Certainly these hymns convey some sentiments that can be rightly embraced by Christians in America. It is natural to want the blessings and protection of God on the nation that we love as home. But we must be diligent not to confuse that which is creaturely -the nation- with the God who alone is worthy of all honor and worship and praise. When we sing of the greatness of America, whether we consciously intend to or not, we suggest that America is deserving of God’s support. As political leaders have said, “America is great because America is good.” These are words of national self-importance and pride of which Christians should be wary. Everything we have from the hand of God comes by grace, not merit.

Miroslav Volf, a Croatian theologian now at Yale University, who watched his homeland in the former Yugoslavia torn apart as nationalistic religious leaders legitimated the ethnic conflict, observes, “Our coziness with the surrounding culture has made us so blind to many of its evils that, instead of calling them into question, we offer our own versions of them-in God’s name and with a good conscience.” The church cannot be the “salt” and “light” of the world that Christ calls for (Matthew 5:13-16) if the distinctiveness of discipleship is lost in a blending of nationalism and piety.

Rather than undergirding national self-importance in worship, it is more faithful to “let the nations know that they are only human” (Psalm 9:20) and they are “like a drop from a bucket” (Isaiah 40:15, 17). All commitment to the nations and institutions of this world is provisional. Even while appreciating the best in the nation and working for its good, a certain detachment is necessary. This is in keeping with Paul’s admonition that “those who deal with the world do so as though they had no dealings with it. For the form of this world is passing away” (1 Corinthians 7:31)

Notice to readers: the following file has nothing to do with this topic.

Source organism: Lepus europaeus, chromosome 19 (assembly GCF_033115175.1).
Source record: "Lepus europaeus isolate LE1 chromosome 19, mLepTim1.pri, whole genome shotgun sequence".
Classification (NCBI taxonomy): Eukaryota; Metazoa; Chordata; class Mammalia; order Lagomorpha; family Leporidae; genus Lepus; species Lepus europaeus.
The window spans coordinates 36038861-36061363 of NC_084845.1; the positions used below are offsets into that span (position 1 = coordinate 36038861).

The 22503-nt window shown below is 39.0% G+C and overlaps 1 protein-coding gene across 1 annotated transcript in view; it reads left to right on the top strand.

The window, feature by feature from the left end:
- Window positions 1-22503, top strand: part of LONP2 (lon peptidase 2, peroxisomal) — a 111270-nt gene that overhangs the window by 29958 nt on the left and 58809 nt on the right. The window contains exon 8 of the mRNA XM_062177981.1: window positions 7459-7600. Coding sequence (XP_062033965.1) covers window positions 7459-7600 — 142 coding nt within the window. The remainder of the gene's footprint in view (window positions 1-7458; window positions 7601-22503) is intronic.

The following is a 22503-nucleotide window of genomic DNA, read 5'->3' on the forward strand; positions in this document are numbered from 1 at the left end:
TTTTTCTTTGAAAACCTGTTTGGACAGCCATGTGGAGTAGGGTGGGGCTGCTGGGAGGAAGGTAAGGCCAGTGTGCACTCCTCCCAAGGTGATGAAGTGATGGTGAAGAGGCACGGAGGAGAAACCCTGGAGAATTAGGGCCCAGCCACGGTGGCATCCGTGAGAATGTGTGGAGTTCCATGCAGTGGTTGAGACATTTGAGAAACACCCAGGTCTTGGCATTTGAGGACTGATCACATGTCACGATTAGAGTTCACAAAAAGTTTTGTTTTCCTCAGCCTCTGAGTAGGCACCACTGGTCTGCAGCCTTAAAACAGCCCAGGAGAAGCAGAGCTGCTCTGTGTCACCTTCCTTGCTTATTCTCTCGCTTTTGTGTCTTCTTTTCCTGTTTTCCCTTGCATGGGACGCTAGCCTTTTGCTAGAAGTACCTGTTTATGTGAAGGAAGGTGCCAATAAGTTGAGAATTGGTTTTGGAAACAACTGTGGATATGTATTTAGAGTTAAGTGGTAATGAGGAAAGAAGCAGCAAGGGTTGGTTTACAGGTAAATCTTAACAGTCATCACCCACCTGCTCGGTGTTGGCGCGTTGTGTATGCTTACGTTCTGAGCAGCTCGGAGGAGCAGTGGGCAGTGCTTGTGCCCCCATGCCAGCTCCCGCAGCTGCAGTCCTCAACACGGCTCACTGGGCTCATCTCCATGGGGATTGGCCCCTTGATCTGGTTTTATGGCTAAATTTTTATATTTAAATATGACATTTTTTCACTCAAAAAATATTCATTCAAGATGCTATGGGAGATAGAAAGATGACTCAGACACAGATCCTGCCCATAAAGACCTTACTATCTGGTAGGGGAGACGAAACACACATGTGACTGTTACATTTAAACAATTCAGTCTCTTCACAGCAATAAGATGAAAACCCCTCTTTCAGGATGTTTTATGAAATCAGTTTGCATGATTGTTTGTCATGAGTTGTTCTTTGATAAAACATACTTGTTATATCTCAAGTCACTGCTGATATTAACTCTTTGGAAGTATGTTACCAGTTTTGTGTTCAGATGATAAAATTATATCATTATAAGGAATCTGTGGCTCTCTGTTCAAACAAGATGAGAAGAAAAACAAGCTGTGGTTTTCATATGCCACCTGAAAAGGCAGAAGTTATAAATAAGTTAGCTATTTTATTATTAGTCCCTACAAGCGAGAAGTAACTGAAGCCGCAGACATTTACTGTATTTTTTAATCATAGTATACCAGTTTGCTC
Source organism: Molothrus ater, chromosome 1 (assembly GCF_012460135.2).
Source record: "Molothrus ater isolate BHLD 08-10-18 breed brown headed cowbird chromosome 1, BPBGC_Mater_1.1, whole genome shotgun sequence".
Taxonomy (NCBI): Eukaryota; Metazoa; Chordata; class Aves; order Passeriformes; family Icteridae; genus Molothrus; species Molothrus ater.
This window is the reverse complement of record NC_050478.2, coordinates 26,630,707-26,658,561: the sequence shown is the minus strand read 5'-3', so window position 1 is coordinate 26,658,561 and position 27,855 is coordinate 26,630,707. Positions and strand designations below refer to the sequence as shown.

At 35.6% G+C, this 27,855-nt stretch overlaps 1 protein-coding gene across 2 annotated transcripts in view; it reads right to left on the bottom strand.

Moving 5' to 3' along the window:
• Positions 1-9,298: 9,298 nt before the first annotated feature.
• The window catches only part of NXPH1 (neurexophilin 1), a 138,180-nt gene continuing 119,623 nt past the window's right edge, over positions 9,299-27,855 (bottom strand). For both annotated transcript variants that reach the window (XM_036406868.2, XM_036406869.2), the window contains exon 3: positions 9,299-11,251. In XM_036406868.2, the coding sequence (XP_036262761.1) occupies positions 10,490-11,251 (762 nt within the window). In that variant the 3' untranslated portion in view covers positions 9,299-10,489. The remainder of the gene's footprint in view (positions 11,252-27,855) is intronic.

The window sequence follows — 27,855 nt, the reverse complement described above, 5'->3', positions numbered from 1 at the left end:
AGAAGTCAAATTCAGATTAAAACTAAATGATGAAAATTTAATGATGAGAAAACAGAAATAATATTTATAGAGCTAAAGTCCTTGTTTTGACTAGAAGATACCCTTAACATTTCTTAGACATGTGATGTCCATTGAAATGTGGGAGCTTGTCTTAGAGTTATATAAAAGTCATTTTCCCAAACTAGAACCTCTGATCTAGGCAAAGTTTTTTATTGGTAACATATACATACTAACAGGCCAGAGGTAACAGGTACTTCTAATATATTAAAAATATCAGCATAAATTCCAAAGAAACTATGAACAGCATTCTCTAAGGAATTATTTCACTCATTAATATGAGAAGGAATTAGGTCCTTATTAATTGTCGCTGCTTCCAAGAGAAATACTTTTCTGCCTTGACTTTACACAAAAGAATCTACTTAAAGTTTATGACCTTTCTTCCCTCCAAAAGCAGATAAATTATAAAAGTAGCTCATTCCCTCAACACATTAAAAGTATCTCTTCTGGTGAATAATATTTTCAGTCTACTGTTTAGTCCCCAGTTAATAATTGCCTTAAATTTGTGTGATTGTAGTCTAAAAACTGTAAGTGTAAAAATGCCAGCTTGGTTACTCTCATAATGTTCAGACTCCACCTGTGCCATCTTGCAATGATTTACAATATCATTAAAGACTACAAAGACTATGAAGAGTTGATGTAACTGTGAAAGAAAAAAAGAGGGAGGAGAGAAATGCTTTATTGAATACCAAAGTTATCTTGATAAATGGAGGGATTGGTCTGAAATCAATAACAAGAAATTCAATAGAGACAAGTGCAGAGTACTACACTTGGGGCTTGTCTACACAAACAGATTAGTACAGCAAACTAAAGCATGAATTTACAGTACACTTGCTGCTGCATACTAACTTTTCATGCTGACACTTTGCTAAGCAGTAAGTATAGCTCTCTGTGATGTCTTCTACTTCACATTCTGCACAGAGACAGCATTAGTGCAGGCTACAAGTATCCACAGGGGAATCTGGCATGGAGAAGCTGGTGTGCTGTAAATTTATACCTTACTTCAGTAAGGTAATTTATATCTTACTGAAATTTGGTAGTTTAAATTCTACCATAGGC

Worship is a practice for life in a new realm. The love, acceptance, generosity, and forgiveness that characterize “the realm that cannot be shaken” (Hebrews 12:28) is rehearsed in the worshiping community. The story of the self-giving, promise-making God is told again and again in worship. This story contrasts and challenges the story of every tribe and nation. In worship, hope is redirected from the principalities and powers of the present to that which is coming. Rather than sanctioning any present nation, the church, if faithful in worship, practices for what it prays for: “thy kingdom come, thy will be done on earth as it is in heaven” (Matthew 6: 10).


Craig M. Watts is the minister of Royal Palm Christian Church (Disciples of Christ) in Coral Springs, Florida and Co-Moderator of Disciples Peace Fellowship. He authored the book Disciple of Peace: Alexander Campbell on Pacifism, Violence and the State (Doulos Christou Press: Indianapolis, 2005) and his essays have appeared in many journals such as Cross Currents, Encounter, the Otherside, DisciplesWorld and more. Craig blogs on the Disciples Peace Fellowship’s, “Shalom Vision.”